OpenVPN on Ubuntu 18.04

Introduction

I'm connecting to a remote network using OpenVPN served by an ASUS access point. I originally did it at the command line.

sudo openvpn --config client.ovpn

It turns out that this doesn't allow me to access anything outside of the network that I was connecting to. From what I can tell it's a DNS problem, but nothing I found about fixing DNS problems with OpenVPN from the command line worked. Luckily the Network Settings GUI works, but even then, it didn't work out of the box.

Initial Configuration

First, not everything you need is installed. Besides the openvpn client itself (which I had installed before trying to run it at the command line) you need some things for the network settings as well.

apt install openvpn network-manager-openvpn network-manager-openvpn-gnome

Now open the network settings.

 network_settings_menu.png

In the window that pops up click on the + sign to add a connection.

 network_settings.png

In the window that then pops up click on Import from file... (I'm assuming you are using a config file).

 import_from_file.png

Navigate to the config file, and double-click on it. In the dialog that pops up enter whatever extra information you need. In my case it was the username and password.

 vpn_dialog.png

Click on the green 'Add' button and you should now have an entry for your VPN connection in the network settings. Click on the on switch (initially labeled 'Off') and if you're lucky it will connect.

 start_vpn.png

After you click on the switch it will look like this, but read on just in case it didn't.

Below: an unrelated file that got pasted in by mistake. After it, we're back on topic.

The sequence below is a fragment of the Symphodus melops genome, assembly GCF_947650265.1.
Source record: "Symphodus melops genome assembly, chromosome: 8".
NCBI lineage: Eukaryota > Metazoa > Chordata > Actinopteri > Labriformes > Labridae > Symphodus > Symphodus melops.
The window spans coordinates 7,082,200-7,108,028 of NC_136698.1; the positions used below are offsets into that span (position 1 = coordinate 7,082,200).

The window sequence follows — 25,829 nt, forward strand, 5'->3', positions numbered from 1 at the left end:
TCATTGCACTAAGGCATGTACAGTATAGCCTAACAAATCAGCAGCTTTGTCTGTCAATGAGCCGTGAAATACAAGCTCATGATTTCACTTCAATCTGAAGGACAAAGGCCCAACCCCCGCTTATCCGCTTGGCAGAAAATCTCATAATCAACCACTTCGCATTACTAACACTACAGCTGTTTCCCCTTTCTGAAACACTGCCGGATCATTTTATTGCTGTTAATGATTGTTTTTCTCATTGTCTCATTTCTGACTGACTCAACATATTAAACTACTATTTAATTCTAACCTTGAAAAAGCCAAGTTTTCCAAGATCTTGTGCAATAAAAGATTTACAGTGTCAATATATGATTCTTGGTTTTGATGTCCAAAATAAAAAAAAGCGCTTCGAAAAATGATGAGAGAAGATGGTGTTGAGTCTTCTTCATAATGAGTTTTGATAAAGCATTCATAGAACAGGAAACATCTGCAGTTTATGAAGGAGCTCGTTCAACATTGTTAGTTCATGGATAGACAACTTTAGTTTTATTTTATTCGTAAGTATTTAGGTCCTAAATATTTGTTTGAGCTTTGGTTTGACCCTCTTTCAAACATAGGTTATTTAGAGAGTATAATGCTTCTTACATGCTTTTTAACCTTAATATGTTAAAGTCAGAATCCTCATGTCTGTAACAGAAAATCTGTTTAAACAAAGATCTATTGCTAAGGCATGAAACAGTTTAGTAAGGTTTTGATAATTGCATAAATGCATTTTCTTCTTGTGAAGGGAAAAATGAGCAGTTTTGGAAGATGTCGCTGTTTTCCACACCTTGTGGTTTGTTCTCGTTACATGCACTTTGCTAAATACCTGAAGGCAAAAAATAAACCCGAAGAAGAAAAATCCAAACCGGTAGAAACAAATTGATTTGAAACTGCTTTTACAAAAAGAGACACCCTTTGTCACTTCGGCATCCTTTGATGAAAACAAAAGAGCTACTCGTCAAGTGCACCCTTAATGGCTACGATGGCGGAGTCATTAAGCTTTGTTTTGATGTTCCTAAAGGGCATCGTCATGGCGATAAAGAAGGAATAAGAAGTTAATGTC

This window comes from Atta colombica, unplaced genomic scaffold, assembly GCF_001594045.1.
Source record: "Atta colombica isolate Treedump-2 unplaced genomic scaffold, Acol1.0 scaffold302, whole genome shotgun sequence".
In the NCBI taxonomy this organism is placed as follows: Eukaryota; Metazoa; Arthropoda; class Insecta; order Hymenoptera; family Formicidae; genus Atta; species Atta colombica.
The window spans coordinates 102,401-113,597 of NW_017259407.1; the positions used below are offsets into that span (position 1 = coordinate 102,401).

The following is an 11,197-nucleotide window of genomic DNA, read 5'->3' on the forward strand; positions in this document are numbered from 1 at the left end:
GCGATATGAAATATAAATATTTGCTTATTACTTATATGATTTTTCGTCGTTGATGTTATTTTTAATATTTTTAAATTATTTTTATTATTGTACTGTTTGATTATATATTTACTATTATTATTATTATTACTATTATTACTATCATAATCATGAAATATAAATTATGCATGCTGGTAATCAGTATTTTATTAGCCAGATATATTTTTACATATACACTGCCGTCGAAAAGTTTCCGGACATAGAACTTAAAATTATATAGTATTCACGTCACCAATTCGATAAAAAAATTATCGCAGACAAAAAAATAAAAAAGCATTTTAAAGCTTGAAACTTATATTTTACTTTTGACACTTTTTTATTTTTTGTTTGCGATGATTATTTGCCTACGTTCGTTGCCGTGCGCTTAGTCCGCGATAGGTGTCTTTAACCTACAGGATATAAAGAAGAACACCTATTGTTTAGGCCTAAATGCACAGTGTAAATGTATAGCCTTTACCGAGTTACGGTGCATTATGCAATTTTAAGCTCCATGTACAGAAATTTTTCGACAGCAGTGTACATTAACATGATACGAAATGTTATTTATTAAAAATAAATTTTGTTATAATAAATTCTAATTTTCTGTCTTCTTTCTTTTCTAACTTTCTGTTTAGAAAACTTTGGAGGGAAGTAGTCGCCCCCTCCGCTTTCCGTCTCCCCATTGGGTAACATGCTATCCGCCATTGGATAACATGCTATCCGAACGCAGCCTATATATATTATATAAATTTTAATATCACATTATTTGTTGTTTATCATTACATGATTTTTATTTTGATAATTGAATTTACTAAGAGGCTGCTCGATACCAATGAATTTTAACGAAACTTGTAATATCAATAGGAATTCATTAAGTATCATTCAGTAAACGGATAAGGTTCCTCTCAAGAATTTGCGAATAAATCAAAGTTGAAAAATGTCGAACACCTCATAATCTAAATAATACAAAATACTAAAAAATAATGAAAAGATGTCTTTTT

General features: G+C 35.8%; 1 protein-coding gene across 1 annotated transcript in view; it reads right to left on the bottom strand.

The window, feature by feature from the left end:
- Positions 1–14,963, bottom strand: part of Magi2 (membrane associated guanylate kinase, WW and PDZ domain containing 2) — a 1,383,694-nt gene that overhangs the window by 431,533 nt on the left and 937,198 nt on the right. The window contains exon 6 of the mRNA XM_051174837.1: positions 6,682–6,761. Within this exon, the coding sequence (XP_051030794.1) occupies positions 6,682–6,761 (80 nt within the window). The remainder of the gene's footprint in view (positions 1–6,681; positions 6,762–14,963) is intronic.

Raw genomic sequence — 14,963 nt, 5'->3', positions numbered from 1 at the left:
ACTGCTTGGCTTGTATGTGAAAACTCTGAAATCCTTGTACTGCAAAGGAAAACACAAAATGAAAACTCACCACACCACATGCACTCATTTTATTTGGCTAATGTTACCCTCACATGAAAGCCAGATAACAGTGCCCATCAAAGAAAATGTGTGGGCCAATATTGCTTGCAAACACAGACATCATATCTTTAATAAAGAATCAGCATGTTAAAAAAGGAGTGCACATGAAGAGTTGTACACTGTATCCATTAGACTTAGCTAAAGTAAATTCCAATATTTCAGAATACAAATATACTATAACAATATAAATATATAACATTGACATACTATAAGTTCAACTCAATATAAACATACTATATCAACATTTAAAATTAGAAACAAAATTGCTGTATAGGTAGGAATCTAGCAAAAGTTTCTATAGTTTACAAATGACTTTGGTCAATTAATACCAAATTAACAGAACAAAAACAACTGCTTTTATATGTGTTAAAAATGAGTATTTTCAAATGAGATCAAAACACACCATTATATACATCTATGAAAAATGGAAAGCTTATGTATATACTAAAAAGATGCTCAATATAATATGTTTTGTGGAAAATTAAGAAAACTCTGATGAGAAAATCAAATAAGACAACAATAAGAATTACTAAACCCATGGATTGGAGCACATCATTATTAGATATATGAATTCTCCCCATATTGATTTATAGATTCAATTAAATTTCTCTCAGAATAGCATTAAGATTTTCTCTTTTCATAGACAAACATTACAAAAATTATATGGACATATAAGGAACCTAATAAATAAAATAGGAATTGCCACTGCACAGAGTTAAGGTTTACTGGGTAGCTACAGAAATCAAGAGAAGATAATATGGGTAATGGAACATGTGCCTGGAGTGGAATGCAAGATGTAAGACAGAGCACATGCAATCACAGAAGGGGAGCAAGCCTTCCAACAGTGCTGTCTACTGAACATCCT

opened_vpn.png

Fixing the Password Problem

Unfortunately for me it didn't connect. In /var/log/syslog I could see entries like this:

gnome-shell[2805]: Invalid VPN service type (cannot find authentication binary)

I don't know if the message is directly telling you this (it doesn't seem to), but it turns out that for some reason the Network Settings doesn't save your password. Look in /etc/NetworkManager/system-connections/ for a file that matches the name you gave your vpn in the settings. In my case it was just called 'client'. Open it as root in an editor.

sudo emacs /etc/NetworkManager/system-connections/client

Then change this line in the [vpn] section:

password-flags=1

to

password-flags=0

Then add this section.

[vpn-secrets]
password="your-password"

Where "your-password" is your vpn password. The quotation marks around your password are required.

Now Really Connect

First restart the network manager.

sudo service network-manager restart

Now re-open the network settings and click on the switch again. With any luck this time it will stay on and you can check by going to one of the devices on your VPN network.

 switch_on.png